The rampage began. The lions rushed to the slaughter, breaking necks with mighty paws and tearing at throats. They did not linger to feed, but turned from one victim to the next, finding their quarry closely packed in the square, though trying to flee. The fastest among them got as far as the steps of the National Gallery before falling.
Mr. Banning yanked open the door of a carriage, and surprised the lady inside by throwing his daughter into her lap and shoving his wife in as far as he could. He jumped inside and slammed the door closed. As terrified horses charged away, their careening carriages in tow, people in the square threw themselves on top of the conveyances, or clung to riding boards.
From the floor of the carriage where she huddled with her mother little Anna whispered, “They’re not real lions, though.”
Edwina clutched her daughter tightly. They weren’t, they weren’t at all.
But they killed.
# # #
“It’s terrorism, and straight from Bharata.” Lord Palmerston said. “They grow stronger, your majesty.”
King Albert nodded at the Prime Minister. Bharata and its damned mysticism. He turned to face Arthur Helps, Clerk of the Privy Council. “We have traded with the continent for 200 years. Why should their priests of magic decide to turn against us now?”
Helps said, “It’s the Bridge. We were fine before the Bridge.”
“And the lions are all . . . dead?” The Prime Minister asked.
“Yes,” Helps answered. “It took a full company of Grenadiers, but they prevailed. Threw them into the estuary for good measure.”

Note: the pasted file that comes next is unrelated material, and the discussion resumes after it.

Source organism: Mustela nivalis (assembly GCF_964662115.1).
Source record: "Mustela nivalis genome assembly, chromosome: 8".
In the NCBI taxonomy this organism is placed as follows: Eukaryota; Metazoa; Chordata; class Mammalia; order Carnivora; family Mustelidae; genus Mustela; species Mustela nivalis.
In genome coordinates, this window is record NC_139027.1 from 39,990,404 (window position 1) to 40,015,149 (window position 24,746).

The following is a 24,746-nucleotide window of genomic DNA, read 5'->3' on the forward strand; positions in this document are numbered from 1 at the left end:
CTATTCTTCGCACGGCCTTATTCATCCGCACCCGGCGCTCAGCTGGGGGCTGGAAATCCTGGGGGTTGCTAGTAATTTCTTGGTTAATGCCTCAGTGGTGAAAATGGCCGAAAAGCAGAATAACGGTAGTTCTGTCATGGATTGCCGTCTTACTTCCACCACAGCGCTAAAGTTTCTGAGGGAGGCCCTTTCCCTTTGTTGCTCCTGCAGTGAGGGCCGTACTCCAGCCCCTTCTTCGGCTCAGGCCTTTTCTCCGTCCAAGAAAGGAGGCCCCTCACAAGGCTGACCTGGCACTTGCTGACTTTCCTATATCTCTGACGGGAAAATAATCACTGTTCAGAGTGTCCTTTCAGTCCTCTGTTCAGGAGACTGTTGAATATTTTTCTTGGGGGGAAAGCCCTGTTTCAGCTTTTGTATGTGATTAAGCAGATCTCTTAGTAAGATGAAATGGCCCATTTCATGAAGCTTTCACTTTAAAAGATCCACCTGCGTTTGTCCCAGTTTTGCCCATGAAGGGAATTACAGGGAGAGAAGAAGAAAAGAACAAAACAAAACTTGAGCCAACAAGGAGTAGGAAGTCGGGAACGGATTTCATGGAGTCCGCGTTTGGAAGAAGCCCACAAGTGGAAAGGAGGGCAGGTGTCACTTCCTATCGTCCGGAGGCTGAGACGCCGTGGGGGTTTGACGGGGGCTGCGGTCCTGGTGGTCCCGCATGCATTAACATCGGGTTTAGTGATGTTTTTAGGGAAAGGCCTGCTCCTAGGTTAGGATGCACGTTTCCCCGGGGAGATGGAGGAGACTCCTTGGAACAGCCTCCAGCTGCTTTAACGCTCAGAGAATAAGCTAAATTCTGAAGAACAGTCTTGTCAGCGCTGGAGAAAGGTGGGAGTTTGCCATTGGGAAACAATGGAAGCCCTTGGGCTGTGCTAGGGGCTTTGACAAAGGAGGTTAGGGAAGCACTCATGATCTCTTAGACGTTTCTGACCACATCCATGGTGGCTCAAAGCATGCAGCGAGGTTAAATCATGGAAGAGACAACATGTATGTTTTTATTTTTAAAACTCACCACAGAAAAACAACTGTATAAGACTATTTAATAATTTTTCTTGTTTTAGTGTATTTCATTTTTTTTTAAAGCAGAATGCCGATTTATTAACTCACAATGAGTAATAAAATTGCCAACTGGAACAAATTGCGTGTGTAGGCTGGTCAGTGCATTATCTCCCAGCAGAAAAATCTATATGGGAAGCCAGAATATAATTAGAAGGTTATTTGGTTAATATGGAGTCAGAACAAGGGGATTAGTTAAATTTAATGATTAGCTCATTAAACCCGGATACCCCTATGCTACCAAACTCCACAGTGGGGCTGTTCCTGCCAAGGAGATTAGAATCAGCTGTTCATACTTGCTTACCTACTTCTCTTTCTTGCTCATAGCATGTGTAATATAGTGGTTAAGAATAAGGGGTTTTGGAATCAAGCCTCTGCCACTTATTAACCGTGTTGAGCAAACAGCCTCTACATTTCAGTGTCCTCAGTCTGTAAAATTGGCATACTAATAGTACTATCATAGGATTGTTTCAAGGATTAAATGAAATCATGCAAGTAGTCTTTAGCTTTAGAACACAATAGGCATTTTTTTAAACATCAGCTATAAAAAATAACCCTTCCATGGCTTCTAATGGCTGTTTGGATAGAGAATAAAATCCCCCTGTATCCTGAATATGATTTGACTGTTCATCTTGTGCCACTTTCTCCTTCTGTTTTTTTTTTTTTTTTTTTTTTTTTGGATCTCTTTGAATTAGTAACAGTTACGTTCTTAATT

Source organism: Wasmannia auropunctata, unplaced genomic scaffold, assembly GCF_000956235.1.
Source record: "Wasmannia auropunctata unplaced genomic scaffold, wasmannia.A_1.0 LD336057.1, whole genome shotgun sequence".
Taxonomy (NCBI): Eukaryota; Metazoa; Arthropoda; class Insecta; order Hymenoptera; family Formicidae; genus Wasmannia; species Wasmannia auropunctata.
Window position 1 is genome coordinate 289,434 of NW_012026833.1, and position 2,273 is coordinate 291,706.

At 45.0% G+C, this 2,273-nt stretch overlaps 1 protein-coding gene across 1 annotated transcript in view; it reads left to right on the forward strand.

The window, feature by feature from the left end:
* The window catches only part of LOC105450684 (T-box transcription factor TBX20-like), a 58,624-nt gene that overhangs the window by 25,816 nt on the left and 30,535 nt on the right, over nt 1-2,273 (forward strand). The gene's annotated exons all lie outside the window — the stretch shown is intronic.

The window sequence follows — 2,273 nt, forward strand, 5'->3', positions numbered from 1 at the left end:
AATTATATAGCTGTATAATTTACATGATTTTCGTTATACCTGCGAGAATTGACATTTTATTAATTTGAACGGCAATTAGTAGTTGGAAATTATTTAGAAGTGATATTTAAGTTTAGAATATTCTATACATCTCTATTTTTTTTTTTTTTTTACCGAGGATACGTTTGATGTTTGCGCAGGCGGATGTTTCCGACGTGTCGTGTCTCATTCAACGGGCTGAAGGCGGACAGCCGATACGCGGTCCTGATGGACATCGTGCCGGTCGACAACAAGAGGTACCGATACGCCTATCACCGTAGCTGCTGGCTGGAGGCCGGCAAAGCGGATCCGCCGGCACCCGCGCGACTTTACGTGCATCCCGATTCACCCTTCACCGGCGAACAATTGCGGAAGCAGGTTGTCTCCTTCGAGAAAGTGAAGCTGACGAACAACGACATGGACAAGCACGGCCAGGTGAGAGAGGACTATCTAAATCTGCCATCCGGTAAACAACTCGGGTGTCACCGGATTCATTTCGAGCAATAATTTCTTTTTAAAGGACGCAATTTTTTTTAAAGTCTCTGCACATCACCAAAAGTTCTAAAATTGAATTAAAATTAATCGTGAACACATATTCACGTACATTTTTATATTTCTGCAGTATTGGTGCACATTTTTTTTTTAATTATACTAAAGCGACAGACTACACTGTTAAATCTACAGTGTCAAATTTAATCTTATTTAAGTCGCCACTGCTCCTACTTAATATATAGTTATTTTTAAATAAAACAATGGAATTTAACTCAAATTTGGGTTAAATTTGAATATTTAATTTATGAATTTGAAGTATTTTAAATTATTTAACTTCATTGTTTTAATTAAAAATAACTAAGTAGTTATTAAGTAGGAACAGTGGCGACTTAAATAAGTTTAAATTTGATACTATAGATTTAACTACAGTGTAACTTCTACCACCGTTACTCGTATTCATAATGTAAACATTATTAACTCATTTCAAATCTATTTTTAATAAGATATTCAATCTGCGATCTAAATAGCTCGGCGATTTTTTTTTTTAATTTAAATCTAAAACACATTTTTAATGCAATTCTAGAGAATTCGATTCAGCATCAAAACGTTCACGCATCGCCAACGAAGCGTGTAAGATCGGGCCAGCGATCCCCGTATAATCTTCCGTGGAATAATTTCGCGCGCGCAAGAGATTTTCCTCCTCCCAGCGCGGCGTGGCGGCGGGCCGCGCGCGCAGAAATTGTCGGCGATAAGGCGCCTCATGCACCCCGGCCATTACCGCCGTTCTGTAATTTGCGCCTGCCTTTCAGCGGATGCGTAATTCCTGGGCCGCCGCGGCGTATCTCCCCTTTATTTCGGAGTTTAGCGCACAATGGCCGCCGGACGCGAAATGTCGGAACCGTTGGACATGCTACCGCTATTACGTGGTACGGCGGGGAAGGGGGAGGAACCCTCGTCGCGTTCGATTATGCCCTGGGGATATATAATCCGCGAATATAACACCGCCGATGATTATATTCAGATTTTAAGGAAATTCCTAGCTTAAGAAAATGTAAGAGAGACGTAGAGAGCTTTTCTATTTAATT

The king shook his head, muttering, “Good God. Forty people torn limb from limb.” Nor had it been a proper military attack. It was a damnable convulsion, an intrusion of magic from a land devoid of science, religion or decency.
Helps piped up. “It began with the Bridge.”
The king sighed. “So you have said, sir. On numerous occasions.”
“Please pardon me, Your Majesty. I only meant–“
“Yes,” the Prime Minister said, crossing a leg and assuming that bland look he had perfected over his long government career. “That the Great Bridge causes the realms to mix. But the Bridge also smoothes the way for imports upon which our nation utterly depends. Need I remind you? Lumber, cotton, diamonds, tea . . .”
“And blood,” Helps added.
“Blood is always the price of prosperity.”
The king flicked his wrist in dismissal. “Gentlemen. The Bridge is here. It has been accomplished. Spilt milk to lament it now.”
He went on, “We must convert them to our way of thinking, and then we shall have peace.” He moved to the window of his audience room, hands clasped behind his back, gazing out on St. James Park. “My speech to Parliament must be along those lines.” Magic would only give way to scientific rationalism when the people of Bharata enjoyed the benefits of education and civilization.
“Yes, Your Majesty,” came Helps’ tepid response.
King Albert rounded on the man. “Well? Out with it. You are our advisor. Let us be advised.”
“We could sink the Bridge.”
The Prime Minister rolled his eyes and crossed his legs in the other direction.
The king stared at Helps in high distaste. Sink the Bridge? But it had only just opened!